About a year ago, Pacific Gas and Electric asked regulators to approve a 500 MW distributed generation photovoltaic program. In their proposal, the utility would build 250 MW of solar installations over the next 5 years, with each individual project sized between 1-20 MW. In addition, the utility proposed to buy a further 250 MW from independent power producers, in the form of a standard offer contract–to be priced at the utility’s cost of development. PG&E estimated that their costs in the first year to be $295/MWh, levelized over 20 years, with time-of-delivery factors included.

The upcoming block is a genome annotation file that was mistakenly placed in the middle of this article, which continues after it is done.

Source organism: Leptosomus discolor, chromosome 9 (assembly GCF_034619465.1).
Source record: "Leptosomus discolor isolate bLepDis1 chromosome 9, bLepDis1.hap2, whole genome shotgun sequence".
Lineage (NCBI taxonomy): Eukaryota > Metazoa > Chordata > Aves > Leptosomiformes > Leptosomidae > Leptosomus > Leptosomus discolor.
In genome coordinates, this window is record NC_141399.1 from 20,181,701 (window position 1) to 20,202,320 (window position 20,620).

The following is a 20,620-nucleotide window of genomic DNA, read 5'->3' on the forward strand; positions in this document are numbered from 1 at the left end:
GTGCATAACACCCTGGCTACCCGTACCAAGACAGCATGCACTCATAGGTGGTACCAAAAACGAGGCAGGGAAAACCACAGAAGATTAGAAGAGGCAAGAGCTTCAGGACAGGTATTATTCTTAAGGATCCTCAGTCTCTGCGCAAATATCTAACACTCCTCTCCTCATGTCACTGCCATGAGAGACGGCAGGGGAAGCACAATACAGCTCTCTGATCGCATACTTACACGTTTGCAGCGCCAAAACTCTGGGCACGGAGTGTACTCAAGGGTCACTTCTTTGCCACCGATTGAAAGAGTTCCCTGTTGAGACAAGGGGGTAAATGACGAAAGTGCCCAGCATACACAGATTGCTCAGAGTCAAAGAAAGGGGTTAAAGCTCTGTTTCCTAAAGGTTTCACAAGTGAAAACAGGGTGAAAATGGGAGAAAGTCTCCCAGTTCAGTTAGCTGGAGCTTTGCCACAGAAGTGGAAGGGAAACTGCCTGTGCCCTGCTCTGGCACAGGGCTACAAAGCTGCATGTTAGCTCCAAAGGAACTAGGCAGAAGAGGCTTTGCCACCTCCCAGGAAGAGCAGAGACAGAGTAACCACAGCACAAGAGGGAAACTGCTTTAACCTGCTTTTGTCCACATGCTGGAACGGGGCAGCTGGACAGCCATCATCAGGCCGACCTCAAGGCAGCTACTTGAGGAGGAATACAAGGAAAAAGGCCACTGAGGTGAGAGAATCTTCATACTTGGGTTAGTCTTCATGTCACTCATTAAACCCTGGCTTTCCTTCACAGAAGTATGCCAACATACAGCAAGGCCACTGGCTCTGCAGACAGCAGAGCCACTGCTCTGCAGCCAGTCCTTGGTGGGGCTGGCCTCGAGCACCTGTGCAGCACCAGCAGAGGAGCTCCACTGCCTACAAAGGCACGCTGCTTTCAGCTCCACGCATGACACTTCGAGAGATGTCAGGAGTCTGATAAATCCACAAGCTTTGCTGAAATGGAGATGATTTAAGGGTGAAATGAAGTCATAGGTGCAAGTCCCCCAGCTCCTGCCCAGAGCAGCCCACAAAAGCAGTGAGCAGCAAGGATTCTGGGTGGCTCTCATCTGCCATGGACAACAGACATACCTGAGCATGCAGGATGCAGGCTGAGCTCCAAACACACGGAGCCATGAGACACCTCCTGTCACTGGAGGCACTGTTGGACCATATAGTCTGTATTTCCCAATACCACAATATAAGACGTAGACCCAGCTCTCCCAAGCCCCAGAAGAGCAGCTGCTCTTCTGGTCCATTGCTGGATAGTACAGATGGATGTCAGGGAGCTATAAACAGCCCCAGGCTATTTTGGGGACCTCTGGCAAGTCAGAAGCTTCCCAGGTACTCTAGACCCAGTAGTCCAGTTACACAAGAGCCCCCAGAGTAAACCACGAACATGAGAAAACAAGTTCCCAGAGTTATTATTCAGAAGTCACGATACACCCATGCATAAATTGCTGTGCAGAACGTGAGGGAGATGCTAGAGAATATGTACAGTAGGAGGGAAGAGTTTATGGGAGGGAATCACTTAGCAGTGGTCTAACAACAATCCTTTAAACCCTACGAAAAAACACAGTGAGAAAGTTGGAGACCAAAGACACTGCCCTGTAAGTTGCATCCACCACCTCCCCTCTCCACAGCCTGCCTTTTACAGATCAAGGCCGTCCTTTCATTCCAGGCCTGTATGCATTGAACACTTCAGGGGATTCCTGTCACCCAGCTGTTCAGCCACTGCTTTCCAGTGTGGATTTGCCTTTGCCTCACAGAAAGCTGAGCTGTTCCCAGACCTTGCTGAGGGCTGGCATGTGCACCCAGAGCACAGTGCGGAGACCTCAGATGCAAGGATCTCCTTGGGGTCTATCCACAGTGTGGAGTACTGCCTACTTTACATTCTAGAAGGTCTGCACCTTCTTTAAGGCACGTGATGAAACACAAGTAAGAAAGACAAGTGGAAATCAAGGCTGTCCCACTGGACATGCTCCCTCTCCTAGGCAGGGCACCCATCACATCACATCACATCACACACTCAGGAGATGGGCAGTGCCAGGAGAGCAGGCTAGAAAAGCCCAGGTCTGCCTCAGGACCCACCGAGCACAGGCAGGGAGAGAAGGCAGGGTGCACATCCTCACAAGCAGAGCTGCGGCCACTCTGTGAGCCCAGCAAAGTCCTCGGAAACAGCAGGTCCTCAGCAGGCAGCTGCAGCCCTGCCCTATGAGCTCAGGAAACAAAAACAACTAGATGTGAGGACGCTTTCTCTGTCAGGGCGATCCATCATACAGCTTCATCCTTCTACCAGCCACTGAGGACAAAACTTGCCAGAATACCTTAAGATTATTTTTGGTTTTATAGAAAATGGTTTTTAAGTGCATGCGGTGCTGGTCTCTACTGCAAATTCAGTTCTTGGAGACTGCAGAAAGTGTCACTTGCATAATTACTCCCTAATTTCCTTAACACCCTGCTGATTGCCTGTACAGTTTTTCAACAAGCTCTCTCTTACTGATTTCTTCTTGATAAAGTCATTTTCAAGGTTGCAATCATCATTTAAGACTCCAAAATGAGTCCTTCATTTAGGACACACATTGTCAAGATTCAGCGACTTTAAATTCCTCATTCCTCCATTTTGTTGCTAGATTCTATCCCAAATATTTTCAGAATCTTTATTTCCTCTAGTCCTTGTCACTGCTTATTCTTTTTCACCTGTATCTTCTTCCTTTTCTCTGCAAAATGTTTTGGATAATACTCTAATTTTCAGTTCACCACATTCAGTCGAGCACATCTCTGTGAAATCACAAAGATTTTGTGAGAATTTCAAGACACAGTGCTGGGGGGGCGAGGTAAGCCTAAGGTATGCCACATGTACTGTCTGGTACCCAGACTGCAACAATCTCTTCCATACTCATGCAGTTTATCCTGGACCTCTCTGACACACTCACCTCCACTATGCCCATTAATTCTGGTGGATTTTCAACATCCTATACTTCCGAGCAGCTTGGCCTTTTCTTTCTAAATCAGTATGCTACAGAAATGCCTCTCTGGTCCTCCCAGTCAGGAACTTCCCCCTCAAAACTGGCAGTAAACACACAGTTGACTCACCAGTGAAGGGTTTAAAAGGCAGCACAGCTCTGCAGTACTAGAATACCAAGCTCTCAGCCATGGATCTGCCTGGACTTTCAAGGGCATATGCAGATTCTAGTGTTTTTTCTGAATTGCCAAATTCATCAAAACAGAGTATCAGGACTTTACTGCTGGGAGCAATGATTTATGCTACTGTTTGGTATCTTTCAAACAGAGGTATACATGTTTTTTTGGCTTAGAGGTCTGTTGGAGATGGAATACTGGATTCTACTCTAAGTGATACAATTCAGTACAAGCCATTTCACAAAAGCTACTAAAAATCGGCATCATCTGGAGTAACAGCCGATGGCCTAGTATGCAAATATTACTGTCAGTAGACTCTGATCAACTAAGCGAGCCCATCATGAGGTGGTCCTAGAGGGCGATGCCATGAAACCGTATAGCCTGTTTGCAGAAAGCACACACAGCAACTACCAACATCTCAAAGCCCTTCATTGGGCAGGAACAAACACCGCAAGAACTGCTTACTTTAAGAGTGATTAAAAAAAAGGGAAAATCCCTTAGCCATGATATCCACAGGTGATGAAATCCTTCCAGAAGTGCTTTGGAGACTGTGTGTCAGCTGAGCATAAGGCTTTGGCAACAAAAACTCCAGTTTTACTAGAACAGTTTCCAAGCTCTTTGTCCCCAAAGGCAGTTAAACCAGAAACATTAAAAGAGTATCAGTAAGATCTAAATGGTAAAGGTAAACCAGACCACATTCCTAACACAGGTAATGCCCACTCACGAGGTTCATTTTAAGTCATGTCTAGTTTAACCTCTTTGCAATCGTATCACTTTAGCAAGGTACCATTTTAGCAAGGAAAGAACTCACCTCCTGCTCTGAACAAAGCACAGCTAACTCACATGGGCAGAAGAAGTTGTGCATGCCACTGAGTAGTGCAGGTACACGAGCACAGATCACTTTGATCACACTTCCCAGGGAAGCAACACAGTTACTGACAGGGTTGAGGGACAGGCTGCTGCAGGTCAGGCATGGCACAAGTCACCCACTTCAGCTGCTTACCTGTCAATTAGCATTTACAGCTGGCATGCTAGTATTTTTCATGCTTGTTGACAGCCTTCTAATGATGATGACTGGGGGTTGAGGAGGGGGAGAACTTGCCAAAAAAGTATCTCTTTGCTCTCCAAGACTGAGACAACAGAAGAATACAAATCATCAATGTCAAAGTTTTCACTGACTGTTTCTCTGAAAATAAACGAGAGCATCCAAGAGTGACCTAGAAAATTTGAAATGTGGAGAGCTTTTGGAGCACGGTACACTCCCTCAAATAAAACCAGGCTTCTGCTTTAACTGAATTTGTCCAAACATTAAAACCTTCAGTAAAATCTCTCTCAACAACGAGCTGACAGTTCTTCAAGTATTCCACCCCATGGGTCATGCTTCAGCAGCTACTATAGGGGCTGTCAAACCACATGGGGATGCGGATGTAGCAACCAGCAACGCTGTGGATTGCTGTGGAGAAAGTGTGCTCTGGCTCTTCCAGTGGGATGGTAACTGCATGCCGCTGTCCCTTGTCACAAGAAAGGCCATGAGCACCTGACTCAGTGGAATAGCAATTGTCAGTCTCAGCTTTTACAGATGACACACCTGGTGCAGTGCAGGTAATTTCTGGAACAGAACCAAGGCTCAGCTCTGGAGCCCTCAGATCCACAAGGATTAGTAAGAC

On Tuesday, the CPUC released two proposed decisions in the matter, one from the Administrative Law Judge (here), and the other from CPUC President Peevey (here), the assigned commissioner in the matter. Both proposed decisions would approve the program, with modifications. One of the most important change is to essentially turn the PG&E pricing process on its head. Instead of receiving a fixed-price standard contract offer, power producers wishing to sell solar electricity to the utility must compete for contracts. And the utility doesn’t get a blank check to build projects either—it is only allowed guaranteed rate recovery up to the average cost of IPP projects. The proposed decisions argue that this is the best way of ensuring that projects get built at the best price to ratepayers.